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Gold Price Forever $1200

Market Analyst & Author
November 26, 2017

Talkin' turkey this post-Thanksgiving, let's chew on the track of Gold in the above Scoreboard, which shows price in 2017 now as more buoyant than 'twas coming into year-end 2016. But the centerpiece trading range across the entirety of the track is the 1200 "handle", (a trading term used to express price by a round number).

And truth be told, regardless of the endless rationale, analyses, prognostications, hype and gripe across the spectrum of gold writers, stackers, traders and investors, gold these past five years has pretty much made its home in the 1200s. Whilst day-in and day-out, there are expectations that gold may at any moment suddenly be off up into the 2000s, (or in some views, boffed down into the 800s), at the end of the day, "we ain't really gone nowhere."

To be sure, gold's guiding light -- the debasement of currencies -- traditionally has been "de rigueur" for price gains, certainly so through the mania of monetary manufacturing millennium-to-date -- at least until five years ago: come 2013, gold did not resume gaining following its fall from the All-Time High in 2011.

Oh yes, since then, the Stateside money supply (M2) has further increased by 31% (from $10.5 trillion to $13.8 trillion), but it has not worked a wit into the price of Gold. Rather, gold by the consensus of all trading pressures is being valued "in as nausea perpetuity" 'round 1200. The following graphic bears this out: it charts the closing weekly price of gold by its "hundreds handle" for the past 17 years, the last five of which oscillate in and around the 1200 handle:

In viewing price this way, you'll recall 'tis no wonder we were recently told with respect to gold by a financier friend in Monaco: "Well, it's dead money, isn't it." Moreover, we've poked our own fun at gold, quipping in a missive this past May that in ten year's time, the voice from the radio shall say: "The Dow has reached 30,000 for the first time ever, Fed accommodation pushing the money supply across the $100 trillion mark; Oil is still clinging to the 200 level, while London gold is 1279 the ounce." Terrifique.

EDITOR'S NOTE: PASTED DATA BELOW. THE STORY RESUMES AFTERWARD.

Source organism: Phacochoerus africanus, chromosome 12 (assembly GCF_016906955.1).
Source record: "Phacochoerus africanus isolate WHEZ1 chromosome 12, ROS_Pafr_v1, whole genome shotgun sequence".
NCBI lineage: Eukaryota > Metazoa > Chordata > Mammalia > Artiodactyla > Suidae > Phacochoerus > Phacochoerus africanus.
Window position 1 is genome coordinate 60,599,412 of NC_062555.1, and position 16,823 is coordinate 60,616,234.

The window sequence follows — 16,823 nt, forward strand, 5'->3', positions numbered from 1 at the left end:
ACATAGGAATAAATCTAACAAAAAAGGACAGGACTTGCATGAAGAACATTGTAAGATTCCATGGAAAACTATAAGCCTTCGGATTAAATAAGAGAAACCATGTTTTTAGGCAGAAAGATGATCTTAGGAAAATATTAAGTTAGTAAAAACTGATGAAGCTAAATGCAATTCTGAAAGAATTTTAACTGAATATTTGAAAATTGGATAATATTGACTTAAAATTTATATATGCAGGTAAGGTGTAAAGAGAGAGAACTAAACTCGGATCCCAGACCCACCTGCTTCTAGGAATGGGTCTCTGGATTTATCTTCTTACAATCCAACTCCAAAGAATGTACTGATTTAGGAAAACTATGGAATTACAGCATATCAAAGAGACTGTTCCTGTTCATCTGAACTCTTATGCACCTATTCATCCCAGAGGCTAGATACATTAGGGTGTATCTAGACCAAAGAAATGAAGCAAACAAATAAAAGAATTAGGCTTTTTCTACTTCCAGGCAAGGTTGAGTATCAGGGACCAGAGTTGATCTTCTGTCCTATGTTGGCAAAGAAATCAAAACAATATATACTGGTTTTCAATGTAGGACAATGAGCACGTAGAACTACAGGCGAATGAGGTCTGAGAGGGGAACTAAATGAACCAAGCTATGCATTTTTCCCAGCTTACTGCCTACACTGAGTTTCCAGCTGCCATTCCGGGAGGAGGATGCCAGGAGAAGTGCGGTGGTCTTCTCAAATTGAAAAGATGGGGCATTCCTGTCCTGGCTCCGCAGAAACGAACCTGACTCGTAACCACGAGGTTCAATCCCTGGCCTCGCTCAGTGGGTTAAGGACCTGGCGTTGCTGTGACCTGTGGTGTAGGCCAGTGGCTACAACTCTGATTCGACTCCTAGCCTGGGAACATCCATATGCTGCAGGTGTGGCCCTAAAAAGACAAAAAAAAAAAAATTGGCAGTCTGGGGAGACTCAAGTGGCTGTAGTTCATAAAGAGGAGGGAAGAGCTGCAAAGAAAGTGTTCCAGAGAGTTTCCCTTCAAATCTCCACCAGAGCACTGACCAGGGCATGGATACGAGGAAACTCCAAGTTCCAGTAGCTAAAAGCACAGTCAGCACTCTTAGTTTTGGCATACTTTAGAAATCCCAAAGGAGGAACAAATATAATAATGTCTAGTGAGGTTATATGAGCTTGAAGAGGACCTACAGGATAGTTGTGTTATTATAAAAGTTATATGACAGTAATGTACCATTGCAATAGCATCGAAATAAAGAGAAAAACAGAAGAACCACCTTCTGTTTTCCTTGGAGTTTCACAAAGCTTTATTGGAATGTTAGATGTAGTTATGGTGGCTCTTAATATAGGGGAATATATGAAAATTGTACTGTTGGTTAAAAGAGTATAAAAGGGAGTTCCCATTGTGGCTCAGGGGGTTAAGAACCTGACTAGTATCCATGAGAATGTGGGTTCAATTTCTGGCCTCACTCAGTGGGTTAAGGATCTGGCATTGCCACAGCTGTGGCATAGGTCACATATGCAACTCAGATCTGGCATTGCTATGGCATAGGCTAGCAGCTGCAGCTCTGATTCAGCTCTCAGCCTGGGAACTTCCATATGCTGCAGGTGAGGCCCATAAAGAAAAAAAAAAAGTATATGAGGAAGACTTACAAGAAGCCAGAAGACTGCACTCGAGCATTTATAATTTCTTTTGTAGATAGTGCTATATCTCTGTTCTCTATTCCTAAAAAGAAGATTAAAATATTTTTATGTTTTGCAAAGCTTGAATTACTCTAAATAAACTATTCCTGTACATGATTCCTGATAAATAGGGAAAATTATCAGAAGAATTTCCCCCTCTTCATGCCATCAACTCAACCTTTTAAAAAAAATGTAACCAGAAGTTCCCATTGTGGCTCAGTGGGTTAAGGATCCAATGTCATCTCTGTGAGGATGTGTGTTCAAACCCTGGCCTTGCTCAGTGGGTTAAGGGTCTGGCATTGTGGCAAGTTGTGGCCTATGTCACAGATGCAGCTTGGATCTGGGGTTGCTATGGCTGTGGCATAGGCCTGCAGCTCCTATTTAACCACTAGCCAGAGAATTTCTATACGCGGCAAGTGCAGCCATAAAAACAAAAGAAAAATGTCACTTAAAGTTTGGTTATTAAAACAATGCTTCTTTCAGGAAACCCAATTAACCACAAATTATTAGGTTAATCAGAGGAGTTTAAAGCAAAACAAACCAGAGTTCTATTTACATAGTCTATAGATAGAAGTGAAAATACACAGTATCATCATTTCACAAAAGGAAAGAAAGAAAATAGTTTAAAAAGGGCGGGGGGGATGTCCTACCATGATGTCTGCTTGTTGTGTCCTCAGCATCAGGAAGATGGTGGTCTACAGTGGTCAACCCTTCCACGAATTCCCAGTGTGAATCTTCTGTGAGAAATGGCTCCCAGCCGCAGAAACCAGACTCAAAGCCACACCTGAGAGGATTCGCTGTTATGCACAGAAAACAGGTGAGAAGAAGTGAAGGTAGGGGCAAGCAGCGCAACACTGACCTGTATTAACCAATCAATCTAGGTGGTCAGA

Still, per the above graphic if one regards the green track of Stateside money supply as the "mean" to which gold must ultimately regress, all will eventually be right with the monetary world.

For the present, from the "Extracting Blood From A Turnip Dept." we next turn to gold's weekly bars. Therein we see that despite the parabolic trend being Short per the declining red dots, price itself is not actually going down ... which would be worse that its going nowhere ... the latter basically remaining the case with gold settling out the week yesterday (Friday) at 1288. 'Twas the fourth week in the last five of a net price change of less than 10 points:

Thus clearly of late, were one to be simply holding a position in gold, there's not a whole heckova lot goin' on out there. But were one instead trading its day-to-day tide of spasticity, 'tis been quite the erratic ride, as too has been the case for the stock market. Here are the percentage tracks for the past 21 trading days of gold and the S&P 500, both of which are about +1.5% from one month ago (up-down-up-down-up-down-up-down):

Now let's view the past three months of the daily bars for both gold on the left and Silver on the right. Recall from the weekly bars that of late we've price essentially going sideways despite the descending parabolic trend suggesting lower levels? Here we've the opposite case: Gold's baby blue dots of 21-day linear regression trend consistency are swiftly ascending, the sideways price also balking that suggestion of higher levels. Silver's "Baby Blues", whilst less robust, find her price similarly stuck:

As for the precious metals' 10-day Market Profiles, we find Gold (below left) up in a more thinly traded area than 'round its 1278 price supporter, whereas Sister Silver (below right) as we've been seeing week-after-week is sticking to her 17.00 level: